I made this coat a few years ago, back before I really started blogging my sewing makes. It’s still one of my favorite things, so I thought I’d share it now. Back then, I was still experimenting with how to get homemade clothing not look so, well, homemade. I wanted the things I made to look like they could have been purchased from Anthropologie or somewhere similar. I’ve always been really picky about the clothing I wear, mainly, because I’ve always been very insecure. But the less insecure I’ve become, the more I’ve been able to develop my true sense of style, like peeling back the layers of an onion (Shrek, anyone?) to find the real me. So, if I had to thank my insecurity for one thing, I suppose it would be that.

For this coat, I decided not to follow any of the rules, and because of that and how it turned out, my sewing was really set free. I realized that you don’t, in fact, need to follow all the sewing rules, and that often there isn’t a wrong way to do things. Especially, you don’t need to follow a pattern exactly. I make changes from the pattern on nearly everything I make.

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Philippa Pants

OK, friends, these are the first real pair of pants I’ve ever made. Sure, I’ve made loads of Ninni Culottes and various other wide-leg pants, but those don’t need fitting like a jean type a pant, nor do they have a fly… Needless to say, I’m pretty proud of myself.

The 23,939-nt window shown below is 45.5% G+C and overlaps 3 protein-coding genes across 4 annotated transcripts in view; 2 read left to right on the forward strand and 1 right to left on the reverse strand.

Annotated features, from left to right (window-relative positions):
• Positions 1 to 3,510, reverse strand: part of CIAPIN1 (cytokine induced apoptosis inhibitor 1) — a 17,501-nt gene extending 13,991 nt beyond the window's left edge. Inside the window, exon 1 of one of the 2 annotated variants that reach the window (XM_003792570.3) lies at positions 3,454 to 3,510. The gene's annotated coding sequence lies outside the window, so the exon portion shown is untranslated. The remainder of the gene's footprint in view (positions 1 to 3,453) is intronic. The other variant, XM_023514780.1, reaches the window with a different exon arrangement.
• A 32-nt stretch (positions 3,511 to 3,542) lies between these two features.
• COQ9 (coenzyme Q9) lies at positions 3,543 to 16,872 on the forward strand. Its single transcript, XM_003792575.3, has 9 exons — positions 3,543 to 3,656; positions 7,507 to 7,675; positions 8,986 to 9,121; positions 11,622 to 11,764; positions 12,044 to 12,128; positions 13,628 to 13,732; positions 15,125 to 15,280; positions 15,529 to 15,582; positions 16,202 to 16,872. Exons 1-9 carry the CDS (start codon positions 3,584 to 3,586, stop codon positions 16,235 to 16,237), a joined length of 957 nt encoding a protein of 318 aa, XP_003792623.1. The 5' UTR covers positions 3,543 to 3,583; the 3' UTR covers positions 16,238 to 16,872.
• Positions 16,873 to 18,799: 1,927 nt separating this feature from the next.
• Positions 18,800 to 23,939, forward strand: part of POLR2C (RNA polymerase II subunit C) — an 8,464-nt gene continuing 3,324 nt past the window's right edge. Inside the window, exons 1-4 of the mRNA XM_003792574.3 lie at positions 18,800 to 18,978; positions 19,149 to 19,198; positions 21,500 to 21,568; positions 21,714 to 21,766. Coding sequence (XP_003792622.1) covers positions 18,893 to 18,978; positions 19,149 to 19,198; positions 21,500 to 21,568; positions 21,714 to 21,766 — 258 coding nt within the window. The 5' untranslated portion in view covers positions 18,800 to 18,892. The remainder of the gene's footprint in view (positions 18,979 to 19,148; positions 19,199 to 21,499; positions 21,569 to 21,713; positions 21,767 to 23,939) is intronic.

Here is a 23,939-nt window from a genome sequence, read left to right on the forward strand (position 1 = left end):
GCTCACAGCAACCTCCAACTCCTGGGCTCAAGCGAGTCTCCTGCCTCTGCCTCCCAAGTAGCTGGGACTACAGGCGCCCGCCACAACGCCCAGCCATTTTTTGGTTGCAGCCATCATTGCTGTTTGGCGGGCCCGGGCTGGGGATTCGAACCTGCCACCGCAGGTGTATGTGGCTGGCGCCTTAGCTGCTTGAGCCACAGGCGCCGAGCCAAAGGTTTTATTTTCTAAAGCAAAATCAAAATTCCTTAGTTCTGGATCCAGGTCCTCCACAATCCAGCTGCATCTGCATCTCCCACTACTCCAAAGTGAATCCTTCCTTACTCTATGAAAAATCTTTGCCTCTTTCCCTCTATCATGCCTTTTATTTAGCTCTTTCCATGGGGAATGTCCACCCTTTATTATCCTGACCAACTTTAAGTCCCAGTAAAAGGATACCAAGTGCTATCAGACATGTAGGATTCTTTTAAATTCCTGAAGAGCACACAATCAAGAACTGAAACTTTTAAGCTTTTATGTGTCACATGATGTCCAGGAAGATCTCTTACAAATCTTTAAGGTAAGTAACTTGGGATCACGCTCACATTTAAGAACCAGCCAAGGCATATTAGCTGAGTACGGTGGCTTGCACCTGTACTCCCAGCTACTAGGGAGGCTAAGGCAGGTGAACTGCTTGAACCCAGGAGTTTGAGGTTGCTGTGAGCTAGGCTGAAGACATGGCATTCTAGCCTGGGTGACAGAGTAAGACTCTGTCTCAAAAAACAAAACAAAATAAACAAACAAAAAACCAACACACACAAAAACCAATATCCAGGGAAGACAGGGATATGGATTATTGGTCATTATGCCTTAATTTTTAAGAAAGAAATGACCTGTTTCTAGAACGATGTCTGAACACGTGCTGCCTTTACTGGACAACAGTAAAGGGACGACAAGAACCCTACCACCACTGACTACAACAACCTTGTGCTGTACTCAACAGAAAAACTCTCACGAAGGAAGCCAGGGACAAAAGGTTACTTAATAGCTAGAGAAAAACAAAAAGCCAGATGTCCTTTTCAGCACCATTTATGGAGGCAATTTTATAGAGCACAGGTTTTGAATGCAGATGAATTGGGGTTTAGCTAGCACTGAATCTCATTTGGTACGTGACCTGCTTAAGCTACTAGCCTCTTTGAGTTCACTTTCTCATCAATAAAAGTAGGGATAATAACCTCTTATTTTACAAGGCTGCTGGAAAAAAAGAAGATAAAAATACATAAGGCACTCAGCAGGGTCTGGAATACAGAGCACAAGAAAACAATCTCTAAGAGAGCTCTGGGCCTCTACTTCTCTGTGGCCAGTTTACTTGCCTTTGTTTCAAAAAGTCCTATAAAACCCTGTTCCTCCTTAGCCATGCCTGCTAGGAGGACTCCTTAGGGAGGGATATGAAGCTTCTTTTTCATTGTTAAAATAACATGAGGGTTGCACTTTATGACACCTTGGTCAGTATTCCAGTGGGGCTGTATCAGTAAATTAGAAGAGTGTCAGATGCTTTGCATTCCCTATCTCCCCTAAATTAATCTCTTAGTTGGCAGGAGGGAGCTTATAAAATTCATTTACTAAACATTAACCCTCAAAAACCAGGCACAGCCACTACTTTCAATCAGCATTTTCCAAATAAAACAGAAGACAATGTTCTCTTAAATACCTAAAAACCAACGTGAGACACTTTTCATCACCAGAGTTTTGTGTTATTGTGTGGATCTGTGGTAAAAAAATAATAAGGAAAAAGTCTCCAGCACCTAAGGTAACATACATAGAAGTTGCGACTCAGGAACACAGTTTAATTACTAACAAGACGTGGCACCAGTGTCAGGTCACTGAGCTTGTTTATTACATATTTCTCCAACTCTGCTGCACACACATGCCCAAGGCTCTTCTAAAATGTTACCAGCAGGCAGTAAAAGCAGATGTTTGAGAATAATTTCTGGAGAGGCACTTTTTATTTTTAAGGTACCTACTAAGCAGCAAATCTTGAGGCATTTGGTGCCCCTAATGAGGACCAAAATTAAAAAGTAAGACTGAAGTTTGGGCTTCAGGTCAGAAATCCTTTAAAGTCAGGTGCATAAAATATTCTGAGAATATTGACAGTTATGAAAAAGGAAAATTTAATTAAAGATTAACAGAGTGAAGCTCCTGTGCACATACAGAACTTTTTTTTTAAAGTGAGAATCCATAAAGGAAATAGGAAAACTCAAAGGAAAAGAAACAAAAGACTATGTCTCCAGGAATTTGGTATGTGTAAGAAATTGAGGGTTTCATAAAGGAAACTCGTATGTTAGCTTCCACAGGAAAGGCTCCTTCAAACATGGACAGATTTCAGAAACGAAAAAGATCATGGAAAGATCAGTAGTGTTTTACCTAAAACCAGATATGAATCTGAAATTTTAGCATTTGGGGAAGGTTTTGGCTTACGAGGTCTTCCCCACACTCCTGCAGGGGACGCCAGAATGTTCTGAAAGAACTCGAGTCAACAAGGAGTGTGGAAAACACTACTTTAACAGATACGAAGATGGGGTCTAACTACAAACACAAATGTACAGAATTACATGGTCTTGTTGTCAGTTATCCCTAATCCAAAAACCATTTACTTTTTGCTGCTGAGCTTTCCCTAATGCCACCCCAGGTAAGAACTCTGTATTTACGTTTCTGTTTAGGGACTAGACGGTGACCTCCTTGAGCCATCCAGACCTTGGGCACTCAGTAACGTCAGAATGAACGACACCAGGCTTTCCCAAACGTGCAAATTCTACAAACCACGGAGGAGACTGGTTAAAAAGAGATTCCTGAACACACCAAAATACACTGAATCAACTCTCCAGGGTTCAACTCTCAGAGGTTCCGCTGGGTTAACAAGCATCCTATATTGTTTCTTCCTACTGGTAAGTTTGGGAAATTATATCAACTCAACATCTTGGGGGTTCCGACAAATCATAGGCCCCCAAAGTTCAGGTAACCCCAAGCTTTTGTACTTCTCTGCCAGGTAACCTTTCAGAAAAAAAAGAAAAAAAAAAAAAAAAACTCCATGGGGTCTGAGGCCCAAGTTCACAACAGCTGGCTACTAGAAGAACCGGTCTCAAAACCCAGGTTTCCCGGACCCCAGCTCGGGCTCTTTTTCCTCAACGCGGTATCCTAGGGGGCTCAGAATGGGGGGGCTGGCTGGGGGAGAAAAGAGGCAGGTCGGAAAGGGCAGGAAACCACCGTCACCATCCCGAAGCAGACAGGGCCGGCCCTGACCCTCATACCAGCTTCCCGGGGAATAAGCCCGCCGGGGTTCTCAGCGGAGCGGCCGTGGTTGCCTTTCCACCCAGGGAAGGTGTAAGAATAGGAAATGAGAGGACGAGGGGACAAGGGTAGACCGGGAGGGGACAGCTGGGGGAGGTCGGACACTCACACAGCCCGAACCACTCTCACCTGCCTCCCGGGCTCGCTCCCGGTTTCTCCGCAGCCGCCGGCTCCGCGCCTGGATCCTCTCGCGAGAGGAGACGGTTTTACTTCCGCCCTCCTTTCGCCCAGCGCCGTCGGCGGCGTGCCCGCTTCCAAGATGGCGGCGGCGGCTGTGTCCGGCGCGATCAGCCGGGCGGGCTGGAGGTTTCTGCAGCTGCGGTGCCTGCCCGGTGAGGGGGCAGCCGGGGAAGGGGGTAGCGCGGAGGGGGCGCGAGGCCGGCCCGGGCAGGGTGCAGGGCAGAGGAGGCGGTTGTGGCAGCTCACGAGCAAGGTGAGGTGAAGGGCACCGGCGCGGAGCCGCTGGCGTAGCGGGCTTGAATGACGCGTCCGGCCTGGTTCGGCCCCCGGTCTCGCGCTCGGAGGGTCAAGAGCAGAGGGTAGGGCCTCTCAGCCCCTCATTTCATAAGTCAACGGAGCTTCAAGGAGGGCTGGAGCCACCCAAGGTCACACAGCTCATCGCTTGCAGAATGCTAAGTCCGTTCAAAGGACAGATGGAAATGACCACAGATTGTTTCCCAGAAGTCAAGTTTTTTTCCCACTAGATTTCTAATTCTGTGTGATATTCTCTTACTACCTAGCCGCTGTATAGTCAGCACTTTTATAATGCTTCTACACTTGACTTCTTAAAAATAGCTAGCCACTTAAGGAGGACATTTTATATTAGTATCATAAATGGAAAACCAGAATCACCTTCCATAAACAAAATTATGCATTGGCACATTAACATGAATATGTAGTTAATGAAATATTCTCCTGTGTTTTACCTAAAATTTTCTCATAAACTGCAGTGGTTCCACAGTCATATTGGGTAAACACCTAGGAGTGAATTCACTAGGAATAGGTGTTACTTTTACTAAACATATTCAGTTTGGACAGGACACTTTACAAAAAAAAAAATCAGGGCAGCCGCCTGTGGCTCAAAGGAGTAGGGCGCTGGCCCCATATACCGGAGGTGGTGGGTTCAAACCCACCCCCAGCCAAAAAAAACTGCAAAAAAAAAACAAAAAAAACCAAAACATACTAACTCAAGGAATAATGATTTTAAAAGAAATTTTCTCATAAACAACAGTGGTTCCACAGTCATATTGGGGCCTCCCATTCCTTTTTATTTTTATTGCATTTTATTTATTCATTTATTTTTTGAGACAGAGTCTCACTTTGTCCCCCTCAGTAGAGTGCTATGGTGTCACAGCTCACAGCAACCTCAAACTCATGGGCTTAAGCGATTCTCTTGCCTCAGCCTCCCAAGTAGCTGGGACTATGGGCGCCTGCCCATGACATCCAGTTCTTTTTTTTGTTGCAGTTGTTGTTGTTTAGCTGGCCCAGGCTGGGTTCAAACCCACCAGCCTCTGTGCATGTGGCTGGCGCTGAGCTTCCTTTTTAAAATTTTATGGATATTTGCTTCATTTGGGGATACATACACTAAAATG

I was lucky to be a tester on this pattern, and it was such a great experience to work with Anna and all the other testers. I had been wanting to make the Persephone Pants since last fall, but hadn’t yet gotten up the nerve to jump into the project. I’ve always had a difficult time finding pants and jeans that fit me well, so I was sure I’d have the same experience making pants, which is what kept me from jumping into the project, and I even had the fabric for it! When Anna put out the call for testers on Instagram, I thought it was finally time to tackle my fear and I was lucky to be accepted as a tester, which meant I was for sure making a pair of pants… 

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Sybil Tee Dress Tutorial – Part 3/Sewing with Linen

So you have your pattern pieces, let’s sew! All the techniques I use in this tutorial are how I sew all my linen pieces, as well as most wovens. Linen is a beautiful fabric but is loosely woven, so it’s important for me to finish all edges; I always use my serger, or you can use a zigzag stitch. I also try to highlight the wild and imperfect nature of the fabric when I can, such as using the selvage in place of a hem, like in this tutorial.

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Canyon Coat – Flannel Wiksten Haori

or The Gift of Imperfection